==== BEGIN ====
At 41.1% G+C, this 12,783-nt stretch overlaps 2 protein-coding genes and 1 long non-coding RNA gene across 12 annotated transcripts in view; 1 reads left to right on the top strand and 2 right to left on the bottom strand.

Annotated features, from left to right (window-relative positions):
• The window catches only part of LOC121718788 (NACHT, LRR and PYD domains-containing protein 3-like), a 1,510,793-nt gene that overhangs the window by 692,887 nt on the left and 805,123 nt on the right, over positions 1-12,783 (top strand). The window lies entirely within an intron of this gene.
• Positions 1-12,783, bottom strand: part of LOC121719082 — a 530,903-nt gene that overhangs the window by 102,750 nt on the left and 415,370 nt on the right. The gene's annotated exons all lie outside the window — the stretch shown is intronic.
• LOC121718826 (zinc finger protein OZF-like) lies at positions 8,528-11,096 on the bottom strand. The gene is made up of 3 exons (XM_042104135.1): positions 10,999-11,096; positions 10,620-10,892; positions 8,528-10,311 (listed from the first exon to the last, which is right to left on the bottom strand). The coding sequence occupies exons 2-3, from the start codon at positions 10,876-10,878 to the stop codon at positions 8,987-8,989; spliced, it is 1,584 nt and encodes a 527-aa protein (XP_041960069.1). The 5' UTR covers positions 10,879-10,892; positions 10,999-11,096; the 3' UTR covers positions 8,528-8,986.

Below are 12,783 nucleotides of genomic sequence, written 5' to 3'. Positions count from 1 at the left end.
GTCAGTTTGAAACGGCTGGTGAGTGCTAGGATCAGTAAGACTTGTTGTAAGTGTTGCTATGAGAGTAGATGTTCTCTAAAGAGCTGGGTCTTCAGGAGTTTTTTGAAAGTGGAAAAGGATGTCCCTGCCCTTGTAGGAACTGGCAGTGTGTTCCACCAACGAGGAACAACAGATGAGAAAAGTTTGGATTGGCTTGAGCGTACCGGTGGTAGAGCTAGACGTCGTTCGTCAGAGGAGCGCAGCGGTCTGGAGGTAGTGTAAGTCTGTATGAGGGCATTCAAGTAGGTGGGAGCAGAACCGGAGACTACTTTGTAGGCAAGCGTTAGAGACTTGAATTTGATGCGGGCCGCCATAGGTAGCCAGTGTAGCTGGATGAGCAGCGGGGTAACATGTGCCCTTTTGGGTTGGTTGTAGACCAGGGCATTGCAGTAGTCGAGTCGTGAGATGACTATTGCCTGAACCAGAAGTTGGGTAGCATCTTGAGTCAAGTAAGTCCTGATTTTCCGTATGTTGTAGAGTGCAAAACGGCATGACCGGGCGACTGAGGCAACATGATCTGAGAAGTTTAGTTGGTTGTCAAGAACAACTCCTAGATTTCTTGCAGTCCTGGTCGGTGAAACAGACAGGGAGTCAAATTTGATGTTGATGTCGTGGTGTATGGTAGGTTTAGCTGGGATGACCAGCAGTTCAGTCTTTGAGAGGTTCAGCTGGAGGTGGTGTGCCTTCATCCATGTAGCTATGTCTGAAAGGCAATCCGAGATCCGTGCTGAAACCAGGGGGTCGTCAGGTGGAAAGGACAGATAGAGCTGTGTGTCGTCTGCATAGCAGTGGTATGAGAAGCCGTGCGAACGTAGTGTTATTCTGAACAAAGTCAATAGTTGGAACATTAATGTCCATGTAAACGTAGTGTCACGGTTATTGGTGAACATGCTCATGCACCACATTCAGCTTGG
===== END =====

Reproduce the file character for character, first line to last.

At 41.1% G+C, this 12,783-nt stretch overlaps 2 protein-coding genes and 1 long non-coding RNA gene across 12 annotated transcripts in view; 1 reads left to right on the top strand and 2 right to left on the bottom strand.

Annotated features, from left to right (window-relative positions):
• The window catches only part of LOC121718788 (NACHT, LRR and PYD domains-containing protein 3-like), a 1,510,793-nt gene that overhangs the window by 692,887 nt on the left and 805,123 nt on the right, over positions 1-12,783 (top strand). The window lies entirely within an intron of this gene.
• Positions 1-12,783, bottom strand: part of LOC121719082 — a 530,903-nt gene that overhangs the window by 102,750 nt on the left and 415,370 nt on the right. The gene's annotated exons all lie outside the window — the stretch shown is intronic.
• LOC121718826 (zinc finger protein OZF-like) lies at positions 8,528-11,096 on the bottom strand. The gene is made up of 3 exons (XM_042104135.1): positions 10,999-11,096; positions 10,620-10,892; positions 8,528-10,311 (listed from the first exon to the last, which is right to left on the bottom strand). The coding sequence occupies exons 2-3, from the start codon at positions 10,876-10,878 to the stop codon at positions 8,987-8,989; spliced, it is 1,584 nt and encodes a 527-aa protein (XP_041960069.1). The 5' UTR covers positions 10,879-10,892; positions 10,999-11,096; the 3' UTR covers positions 8,528-8,986.

Below are 12,783 nucleotides of genomic sequence, written 5' to 3'. Positions count from 1 at the left end.
GTCAGTTTGAAACGGCTGGTGAGTGCTAGGATCAGTAAGACTTGTTGTAAGTGTTGCTATGAGAGTAGATGTTCTCTAAAGAGCTGGGTCTTCAGGAGTTTTTTGAAAGTGGAAAAGGATGTCCCTGCCCTTGTAGGAACTGGCAGTGTGTTCCACCAACGAGGAACAACAGATGAGAAAAGTTTGGATTGGCTTGAGCGTACCGGTGGTAGAGCTAGACGTCGTTCGTCAGAGGAGCGCAGCGGTCTGGAGGTAGTGTAAGTCTGTATGAGGGCATTCAAGTAGGTGGGAGCAGAACCGGAGACTACTTTGTAGGCAAGCGTTAGAGACTTGAATTTGATGCGGGCCGCCATAGGTAGCCAGTGTAGCTGGATGAGCAGCGGGGTAACATGTGCCCTTTTGGGTTGGTTGTAGACCAGGGCATTGCAGTAGTCGAGTCGTGAGATGACTATTGCCTGAACCAGAAGTTGGGTAGCATCTTGAGTCAAGTAAGTCCTGATTTTCCGTATGTTGTAGAGTGCAAAACGGCATGACCGGGCGACTGAGGCAACATGATCTGAGAAGTTTAGTTGGTTGTCAAGAACAACTCCTAGATTTCTTGCAGTCCTGGTCGGTGAAACAGACAGGGAGTCAAATTTGATGTTGATGTCGTGGTGTATGGTAGGTTTAGCTGGGATGACCAGCAGTTCAGTCTTTGAGAGGTTCAGCTGGAGGTGGTGTGCCTTCATCCATGTAGCTATGTCTGAAAGGCAATCCGAGATCCGTGCTGAAACCAGGGGGTCGTCAGGTGGAAAGGACAGATAGAGCTGTGTGTCGTCTGCATAGCAGTGGTATGAGAAGCCGTGCGAACGTAGTGTTATTCTGAACAAAGTCAATAGTTGGAACATTAATGTCCATGTAAACGTAGTGTCACGGTTATTGGTGAACATGCTCATGCACCACATTCAGCTTGG